more musings on noticing…

vintage brain imageIf all thoughts are creative & inform our reality, then noticing our thoughts must be a survival skill of sorts.  We can see our though patterns emerge by paying attention. I think about this, I feel hopeful.   If I think about this, my heart races.  If I think about this, I feel rage.  We don’t have to stuff our negative emotions, they’re trying to tell us something.  It just means asking questions about why these particular thoughts are so front and center right now.  WHY?

Here’s my noticing list from this morning…6 to 8am.  

jeff guitar

MUSIC & HEART My husband plays Summer’s End by John Prine on the guitar.  Today, there was a story in the NEW YORK Times about this gorgeous song.  Jeff watched the video through the eyes of a father.  I watched through the eyes of a child.  Summer’s End video & lyrics

DEFINEI learn something when I look up the definitions even of common words.

  • FEAR/transitory adjective—1.to be afraid of  2. to have a reverential awe of 
  • OTHER/adjective—1. not the same  2. different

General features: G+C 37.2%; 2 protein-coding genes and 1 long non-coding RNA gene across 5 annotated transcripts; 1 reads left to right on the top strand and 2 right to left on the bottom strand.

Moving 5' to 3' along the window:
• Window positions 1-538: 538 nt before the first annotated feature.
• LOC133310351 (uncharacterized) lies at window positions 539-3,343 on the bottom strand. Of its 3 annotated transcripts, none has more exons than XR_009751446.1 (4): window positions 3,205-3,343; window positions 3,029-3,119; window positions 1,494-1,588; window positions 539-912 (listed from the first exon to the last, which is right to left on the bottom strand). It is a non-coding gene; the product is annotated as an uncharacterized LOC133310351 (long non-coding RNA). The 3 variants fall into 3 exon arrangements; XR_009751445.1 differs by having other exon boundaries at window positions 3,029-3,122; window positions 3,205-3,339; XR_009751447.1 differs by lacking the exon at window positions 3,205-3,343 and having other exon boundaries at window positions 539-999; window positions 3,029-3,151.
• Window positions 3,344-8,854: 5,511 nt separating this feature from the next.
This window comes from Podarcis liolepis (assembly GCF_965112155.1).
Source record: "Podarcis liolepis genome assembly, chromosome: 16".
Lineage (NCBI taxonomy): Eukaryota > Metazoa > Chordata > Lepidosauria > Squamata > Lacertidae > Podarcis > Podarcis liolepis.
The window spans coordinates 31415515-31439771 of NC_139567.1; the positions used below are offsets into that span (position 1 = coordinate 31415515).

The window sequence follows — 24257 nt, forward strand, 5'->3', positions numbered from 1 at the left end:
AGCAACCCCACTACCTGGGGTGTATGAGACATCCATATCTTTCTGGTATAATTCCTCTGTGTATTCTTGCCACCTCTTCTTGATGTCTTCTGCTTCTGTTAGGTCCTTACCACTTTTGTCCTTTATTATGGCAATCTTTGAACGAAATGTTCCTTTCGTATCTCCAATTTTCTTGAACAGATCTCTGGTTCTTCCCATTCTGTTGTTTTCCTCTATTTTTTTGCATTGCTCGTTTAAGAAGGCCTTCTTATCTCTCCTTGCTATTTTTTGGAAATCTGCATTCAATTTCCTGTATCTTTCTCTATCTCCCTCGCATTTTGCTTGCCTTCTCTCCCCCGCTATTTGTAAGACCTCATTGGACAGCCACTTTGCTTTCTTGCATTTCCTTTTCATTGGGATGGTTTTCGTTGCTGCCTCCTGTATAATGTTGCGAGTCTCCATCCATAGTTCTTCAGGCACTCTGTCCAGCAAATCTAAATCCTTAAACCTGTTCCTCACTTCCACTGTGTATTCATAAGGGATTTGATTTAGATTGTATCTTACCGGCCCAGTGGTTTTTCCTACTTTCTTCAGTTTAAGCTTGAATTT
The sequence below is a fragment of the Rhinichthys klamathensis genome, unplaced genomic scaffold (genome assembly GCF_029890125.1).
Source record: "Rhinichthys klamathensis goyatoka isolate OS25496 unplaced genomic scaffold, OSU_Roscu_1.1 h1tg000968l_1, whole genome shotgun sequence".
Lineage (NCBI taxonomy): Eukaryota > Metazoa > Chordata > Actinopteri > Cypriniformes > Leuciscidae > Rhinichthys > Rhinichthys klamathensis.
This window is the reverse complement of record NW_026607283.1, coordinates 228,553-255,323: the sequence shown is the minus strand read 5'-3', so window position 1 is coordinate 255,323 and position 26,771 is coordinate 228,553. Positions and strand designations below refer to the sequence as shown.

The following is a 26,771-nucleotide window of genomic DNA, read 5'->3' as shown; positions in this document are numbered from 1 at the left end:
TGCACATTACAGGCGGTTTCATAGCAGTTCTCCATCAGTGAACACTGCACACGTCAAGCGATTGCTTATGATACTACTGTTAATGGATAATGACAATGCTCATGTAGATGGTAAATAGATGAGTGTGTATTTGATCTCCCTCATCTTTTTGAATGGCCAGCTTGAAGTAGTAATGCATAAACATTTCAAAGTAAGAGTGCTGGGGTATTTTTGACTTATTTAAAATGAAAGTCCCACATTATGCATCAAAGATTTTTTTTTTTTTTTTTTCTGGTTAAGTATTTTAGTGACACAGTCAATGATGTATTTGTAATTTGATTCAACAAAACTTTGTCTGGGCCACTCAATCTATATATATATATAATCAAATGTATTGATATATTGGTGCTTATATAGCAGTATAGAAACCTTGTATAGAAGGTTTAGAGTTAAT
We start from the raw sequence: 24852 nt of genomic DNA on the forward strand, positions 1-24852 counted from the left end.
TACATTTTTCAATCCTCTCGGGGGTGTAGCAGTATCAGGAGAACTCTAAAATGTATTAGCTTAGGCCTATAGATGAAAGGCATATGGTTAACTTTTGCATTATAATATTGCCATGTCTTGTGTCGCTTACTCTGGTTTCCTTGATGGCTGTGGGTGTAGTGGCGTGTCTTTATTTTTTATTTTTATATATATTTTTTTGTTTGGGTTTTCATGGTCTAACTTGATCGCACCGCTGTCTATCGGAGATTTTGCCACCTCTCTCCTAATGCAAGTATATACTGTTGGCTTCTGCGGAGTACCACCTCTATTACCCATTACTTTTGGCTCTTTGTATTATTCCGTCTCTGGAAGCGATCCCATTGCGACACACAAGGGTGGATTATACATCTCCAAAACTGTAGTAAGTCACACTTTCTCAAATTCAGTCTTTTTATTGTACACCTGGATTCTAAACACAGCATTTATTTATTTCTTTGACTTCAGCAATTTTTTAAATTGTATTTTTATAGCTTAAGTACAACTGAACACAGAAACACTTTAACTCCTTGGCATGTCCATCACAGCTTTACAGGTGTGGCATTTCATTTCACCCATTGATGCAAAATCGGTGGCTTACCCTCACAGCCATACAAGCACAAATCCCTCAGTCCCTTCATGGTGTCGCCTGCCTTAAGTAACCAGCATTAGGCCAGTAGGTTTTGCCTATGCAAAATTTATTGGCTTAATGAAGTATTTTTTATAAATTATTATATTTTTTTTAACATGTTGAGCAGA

• EQUAL/adjective—1. like for each member of a group, class or society

THOUGHTS ON GRIEF: Elizabeth Gilbert from the Brain Pickings Newsletter.  

“People keep asking me how I’m doing, and I’m not always sure how to answer that. It depends on the day. It depends on the minute. Right this moment, I’m OK. Yesterday, not so good. Tomorrow, we’ll see.”

INSPIRATION: An 18-year-old delivery guy at Steve’s Pizza in Battle Creek, Michigan does something so full of heart.  Steve’s Pizza story on CNN7-hour-pizza-delivery-today-main-1810189_a0db2dd96262d42e1c69d835cc03dcd6.fit-2000w

 

ALL POLITICS ARE LOCAL: South Dakota’s democratic gubernatorial candidate, Billie Sutton was on Morning Joe today. www.suttonforsd.com FORK IN THE ROAD south dakota by Lisa Lillibridge

I believe that differing viewpoints bring dynamic ideas to our challenges whether in our civic, social or private lives.  

A fork in the road indeed for the good people of the 605. 

fork in the road defined